By Karen Beck
In 1984, I was voted “Most Unforgettable” by my graduating high school class located in Pittsford, NY a rather affluent suburb of Rochester. The town was full of attitude, lacking in kindness. 34 years later I am not so sure I see this superlative as a compliment, but rather as an offhanded way of pointing out my “otherness” and ushering me to the margins, the edges, to the fringe. By the age of 17 I was being clearly directed by my peers and elders alike to what St. Paul called “the ends of the Earth.” In retrospect, I can see how I earned the title and the social position by becoming an active alcoholic at age 14 and a chain-smoking, wise-cracking outlaw philosopher following my sister’s suicide in 1980. I was 13 years old when she died. Un-grieved grief calloused my heart and froze my soul into what could at best be called the bleakest and most extreme agnosticism if not outright cynical atheism.
Despite excellent academic standing, I had no desire to attend university. Before setting foot on any campus, I had dubbed universities in general as “brick and mortar diploma mills,” and most adults as “banal caricatures of themselves.” A hardcore, if a bit obsessed, Bruce Springsteen fan since age 12, I had my heart set on working at an only dreamed-of diner somewhere in Oklahoma waiting tables and playing guitar in a white-washed railroad shack. This was a path that had grit. It had soul. It had heart. I chickened out in the end, and headed to the University at Albany where I majored in alcoholism and minored in general malaise and dissidence. I was generally clueless about life in general, more so than the average twenty-something and a strident loner to boot.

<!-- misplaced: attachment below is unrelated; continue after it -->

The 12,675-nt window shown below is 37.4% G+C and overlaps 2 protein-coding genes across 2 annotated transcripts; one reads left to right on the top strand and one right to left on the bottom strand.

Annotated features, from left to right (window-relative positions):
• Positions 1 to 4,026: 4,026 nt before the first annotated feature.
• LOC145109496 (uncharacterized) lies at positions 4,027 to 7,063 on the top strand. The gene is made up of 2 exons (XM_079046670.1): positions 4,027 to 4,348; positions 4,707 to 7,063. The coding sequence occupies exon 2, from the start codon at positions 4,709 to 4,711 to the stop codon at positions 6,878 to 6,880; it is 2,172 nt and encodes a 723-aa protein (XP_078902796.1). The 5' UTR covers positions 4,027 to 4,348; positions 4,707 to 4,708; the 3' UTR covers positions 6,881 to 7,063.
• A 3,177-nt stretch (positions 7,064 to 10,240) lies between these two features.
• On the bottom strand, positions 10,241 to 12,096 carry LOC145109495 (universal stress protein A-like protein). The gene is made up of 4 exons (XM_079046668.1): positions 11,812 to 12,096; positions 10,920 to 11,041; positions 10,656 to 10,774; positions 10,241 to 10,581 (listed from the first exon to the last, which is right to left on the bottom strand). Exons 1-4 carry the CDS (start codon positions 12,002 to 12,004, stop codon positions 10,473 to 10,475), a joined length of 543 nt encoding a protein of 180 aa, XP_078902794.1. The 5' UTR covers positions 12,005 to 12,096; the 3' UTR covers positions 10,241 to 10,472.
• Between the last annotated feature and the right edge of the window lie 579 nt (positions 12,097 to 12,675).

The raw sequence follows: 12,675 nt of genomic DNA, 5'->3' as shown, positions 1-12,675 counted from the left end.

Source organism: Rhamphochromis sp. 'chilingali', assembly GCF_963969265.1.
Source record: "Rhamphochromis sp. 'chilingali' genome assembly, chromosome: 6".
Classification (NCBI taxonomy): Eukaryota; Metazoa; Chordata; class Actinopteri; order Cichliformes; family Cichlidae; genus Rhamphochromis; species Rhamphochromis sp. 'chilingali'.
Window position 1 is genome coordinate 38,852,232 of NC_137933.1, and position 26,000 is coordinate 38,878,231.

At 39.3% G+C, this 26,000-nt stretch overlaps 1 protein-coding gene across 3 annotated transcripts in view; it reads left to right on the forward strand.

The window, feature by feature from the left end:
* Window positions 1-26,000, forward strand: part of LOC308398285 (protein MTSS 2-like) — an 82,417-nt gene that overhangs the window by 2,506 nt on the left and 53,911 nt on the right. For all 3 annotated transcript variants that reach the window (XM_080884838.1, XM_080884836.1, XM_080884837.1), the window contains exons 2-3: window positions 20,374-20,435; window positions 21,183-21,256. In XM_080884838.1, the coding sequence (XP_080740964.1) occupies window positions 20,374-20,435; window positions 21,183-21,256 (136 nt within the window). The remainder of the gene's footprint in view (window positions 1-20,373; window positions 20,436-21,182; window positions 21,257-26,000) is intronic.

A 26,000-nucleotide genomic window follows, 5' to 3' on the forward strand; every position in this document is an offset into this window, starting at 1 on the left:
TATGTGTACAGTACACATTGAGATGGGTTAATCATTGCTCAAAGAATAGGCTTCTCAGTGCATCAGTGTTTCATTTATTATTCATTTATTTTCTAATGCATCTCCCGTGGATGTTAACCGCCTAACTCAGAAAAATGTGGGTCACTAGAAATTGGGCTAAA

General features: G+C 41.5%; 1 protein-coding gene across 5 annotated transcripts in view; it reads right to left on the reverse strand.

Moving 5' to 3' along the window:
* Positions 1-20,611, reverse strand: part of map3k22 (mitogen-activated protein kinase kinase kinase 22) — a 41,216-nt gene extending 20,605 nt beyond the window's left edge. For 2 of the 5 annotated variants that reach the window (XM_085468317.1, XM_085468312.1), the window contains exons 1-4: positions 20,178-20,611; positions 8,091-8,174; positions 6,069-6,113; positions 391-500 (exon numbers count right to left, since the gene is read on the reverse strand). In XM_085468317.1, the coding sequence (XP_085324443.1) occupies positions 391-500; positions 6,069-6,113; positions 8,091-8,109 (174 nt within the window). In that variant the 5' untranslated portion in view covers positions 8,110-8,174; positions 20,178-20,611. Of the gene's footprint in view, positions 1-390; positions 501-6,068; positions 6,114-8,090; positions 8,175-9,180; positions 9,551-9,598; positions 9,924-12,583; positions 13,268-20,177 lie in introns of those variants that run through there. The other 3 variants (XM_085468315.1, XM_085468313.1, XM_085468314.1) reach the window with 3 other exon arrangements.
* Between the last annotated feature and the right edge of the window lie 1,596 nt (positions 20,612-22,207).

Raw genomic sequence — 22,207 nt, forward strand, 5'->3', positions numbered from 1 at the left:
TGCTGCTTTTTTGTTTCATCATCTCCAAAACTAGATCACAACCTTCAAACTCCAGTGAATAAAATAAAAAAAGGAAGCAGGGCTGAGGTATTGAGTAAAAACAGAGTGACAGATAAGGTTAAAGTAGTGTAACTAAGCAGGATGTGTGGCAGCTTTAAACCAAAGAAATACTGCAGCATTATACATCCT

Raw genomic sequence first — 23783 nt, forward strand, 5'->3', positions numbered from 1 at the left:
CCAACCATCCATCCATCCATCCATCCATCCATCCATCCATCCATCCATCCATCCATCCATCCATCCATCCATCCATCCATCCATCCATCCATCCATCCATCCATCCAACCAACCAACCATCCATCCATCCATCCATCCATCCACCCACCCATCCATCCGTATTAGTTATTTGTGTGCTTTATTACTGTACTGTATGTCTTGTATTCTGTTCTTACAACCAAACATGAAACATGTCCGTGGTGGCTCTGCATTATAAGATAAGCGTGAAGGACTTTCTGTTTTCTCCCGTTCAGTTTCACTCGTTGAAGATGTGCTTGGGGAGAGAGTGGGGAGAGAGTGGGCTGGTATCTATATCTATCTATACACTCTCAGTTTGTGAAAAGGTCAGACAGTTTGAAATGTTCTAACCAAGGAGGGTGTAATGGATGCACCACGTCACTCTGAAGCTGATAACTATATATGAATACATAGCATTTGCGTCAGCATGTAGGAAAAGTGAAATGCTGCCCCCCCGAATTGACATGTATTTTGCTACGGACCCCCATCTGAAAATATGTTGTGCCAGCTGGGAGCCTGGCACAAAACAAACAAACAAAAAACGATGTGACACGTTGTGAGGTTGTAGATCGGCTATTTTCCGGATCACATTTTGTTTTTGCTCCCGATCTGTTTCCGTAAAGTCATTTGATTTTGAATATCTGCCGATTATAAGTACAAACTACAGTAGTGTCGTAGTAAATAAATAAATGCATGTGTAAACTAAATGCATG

My stance as an outsider, coupled by a less than despairing outlook deepened and led me to a suicide attempt in February of my senior year, although my name appeared steadily on the Dean’s list and my involvement in committees, clubs and the campus paper were extensive. Albany, New York is a city self-designated as a closet of sorts—one in which I stored my skeletons and a very few dusty gems of hard-earned and easily-lost wisdom. It is a closet in which I hid and rattled until ‘coming out’ in 2014 when I married Amy Chaney in a feverish elopement in Provincetown, Massachusetts. Due to her patience and love, and a shared faith in love and mercy, we are still married today and each morning we convene for coffee, conversation and meditation.
Ironically, the 1988 suicide attempt (my one and only) was accompanied by my first palpable spiritual experience (one of many.) An unusual and primary encounter with the Divine, both in timing and in nature. Voices were heard; visions were beheld. Most distinctly , I recall a spark of blue light emanating form my self-inflicted wounds, scars of which I wear as a sort of spiritual triptych to this day. The pain that initiates such self-destruction is enormous, and the burdensome sense of guilt left in its wake is haunting and chilling. The amount of effort it took to rebuild the trust of others and myself was Herculean.